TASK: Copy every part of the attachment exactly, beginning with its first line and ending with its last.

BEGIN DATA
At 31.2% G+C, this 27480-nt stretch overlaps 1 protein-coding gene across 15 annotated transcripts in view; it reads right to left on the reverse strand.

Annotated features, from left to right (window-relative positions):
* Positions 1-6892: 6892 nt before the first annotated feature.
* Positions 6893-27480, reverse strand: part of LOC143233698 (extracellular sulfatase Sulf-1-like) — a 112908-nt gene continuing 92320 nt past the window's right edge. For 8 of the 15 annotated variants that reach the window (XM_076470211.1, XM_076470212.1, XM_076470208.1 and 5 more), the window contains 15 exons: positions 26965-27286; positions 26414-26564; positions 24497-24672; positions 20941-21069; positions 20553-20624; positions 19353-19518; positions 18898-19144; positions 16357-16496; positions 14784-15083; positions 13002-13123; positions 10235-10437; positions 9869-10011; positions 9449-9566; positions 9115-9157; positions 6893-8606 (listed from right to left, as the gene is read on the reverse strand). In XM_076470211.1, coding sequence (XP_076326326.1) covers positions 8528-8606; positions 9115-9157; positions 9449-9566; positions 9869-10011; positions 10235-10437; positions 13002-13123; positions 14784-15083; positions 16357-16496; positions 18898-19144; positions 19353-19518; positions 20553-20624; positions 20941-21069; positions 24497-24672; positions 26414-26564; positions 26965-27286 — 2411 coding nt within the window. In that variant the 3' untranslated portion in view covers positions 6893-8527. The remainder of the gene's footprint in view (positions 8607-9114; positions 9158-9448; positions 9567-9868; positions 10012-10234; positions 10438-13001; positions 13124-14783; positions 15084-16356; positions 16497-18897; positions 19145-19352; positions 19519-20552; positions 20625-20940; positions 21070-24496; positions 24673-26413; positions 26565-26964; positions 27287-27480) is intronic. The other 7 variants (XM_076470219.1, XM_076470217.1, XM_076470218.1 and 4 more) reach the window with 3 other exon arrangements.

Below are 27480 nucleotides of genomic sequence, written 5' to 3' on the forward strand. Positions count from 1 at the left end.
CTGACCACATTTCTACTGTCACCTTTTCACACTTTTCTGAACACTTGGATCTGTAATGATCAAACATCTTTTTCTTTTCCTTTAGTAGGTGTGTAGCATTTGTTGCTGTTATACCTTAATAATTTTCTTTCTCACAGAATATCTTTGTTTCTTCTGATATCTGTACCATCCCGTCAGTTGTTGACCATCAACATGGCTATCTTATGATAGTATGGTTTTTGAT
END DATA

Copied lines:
At 31.2% G+C, this 27480-nt stretch overlaps 1 protein-coding gene across 15 annotated transcripts in view; it reads right to left on the reverse strand.

Annotated features, from left to right (window-relative positions):
* Positions 1-6892: 6892 nt before the first annotated feature.
* Positions 6893-27480, reverse strand: part of LOC143233698 (extracellular sulfatase Sulf-1-like) — a 112908-nt gene continuing 92320 nt past the window's right edge. For 8 of the 15 annotated variants that reach the window (XM_076470211.1, XM_076470212.1, XM_076470208.1 and 5 more), the window contains 15 exons: positions 26965-27286; positions 26414-26564; positions 24497-24672; positions 20941-21069; positions 20553-20624; positions 19353-19518; positions 18898-19144; positions 16357-16496; positions 14784-15083; positions 13002-13123; positions 10235-10437; positions 9869-10011; positions 9449-9566; positions 9115-9157; positions 6893-8606 (listed from right to left, as the gene is read on the reverse strand). In XM_076470211.1, coding sequence (XP_076326326.1) covers positions 8528-8606; positions 9115-9157; positions 9449-9566; positions 9869-10011; positions 10235-10437; positions 13002-13123; positions 14784-15083; positions 16357-16496; positions 18898-19144; positions 19353-19518; positions 20553-20624; positions 20941-21069; positions 24497-24672; positions 26414-26564; positions 26965-27286 — 2411 coding nt within the window. In that variant the 3' untranslated portion in view covers positions 6893-8527. The remainder of the gene's footprint in view (positions 8607-9114; positions 9158-9448; positions 9567-9868; positions 10012-10234; positions 10438-13001; positions 13124-14783; positions 15084-16356; positions 16497-18897; positions 19145-19352; positions 19519-20552; positions 20625-20940; positions 21070-24496; positions 24673-26413; positions 26565-26964; positions 27287-27480) is intronic. The other 7 variants (XM_076470219.1, XM_076470217.1, XM_076470218.1 and 4 more) reach the window with 3 other exon arrangements.

Below are 27480 nucleotides of genomic sequence, written 5' to 3' on the forward strand. Positions count from 1 at the left end.
CTGACCACATTTCTACTGTCACCTTTTCACACTTTTCTGAACACTTGGATCTGTAATGATCAAACATCTTTTTCTTTTCCTTTAGTAGGTGTGTAGCATTTGTTGCTGTTATACCTTAATAATTTTCTTTCTCACAGAATATCTTTGTTTCTTCTGATATCTGTACCATCCCGTCAGTTGTTGACCATCAACATGGCTATCTTATGATAGTATGGTTTTTGAT